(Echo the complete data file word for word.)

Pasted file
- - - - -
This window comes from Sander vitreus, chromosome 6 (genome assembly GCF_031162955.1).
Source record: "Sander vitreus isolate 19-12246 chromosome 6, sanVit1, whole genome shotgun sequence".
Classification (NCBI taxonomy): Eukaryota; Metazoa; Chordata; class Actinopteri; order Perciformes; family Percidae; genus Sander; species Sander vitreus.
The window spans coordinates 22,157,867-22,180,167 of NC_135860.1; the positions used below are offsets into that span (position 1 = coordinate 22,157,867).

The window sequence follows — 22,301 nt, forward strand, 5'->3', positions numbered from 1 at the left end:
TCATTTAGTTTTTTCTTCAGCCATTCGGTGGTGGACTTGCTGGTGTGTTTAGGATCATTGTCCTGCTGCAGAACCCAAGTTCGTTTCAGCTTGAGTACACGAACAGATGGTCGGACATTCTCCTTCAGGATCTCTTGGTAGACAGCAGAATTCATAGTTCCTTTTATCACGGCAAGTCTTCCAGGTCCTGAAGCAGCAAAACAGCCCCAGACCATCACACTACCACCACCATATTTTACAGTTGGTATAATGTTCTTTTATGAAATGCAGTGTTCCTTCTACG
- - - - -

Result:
This window comes from Sander vitreus, chromosome 6 (genome assembly GCF_031162955.1).
Source record: "Sander vitreus isolate 19-12246 chromosome 6, sanVit1, whole genome shotgun sequence".
Classification (NCBI taxonomy): Eukaryota; Metazoa; Chordata; class Actinopteri; order Perciformes; family Percidae; genus Sander; species Sander vitreus.
The window spans coordinates 22,157,867-22,180,167 of NC_135860.1; the positions used below are offsets into that span (position 1 = coordinate 22,157,867).

The window sequence follows — 22,301 nt, forward strand, 5'->3', positions numbered from 1 at the left end:
TCATTTAGTTTTTTCTTCAGCCATTCGGTGGTGGACTTGCTGGTGTGTTTAGGATCATTGTCCTGCTGCAGAACCCAAGTTCGTTTCAGCTTGAGTACACGAACAGATGGTCGGACATTCTCCTTCAGGATCTCTTGGTAGACAGCAGAATTCATAGTTCCTTTTATCACGGCAAGTCTTCCAGGTCCTGAAGCAGCAAAACAGCCCCAGACCATCACACTACCACCACCATATTTTACAGTTGGTATAATGTTCTTTTATGAAATGCAGTGTTCCTTCTACG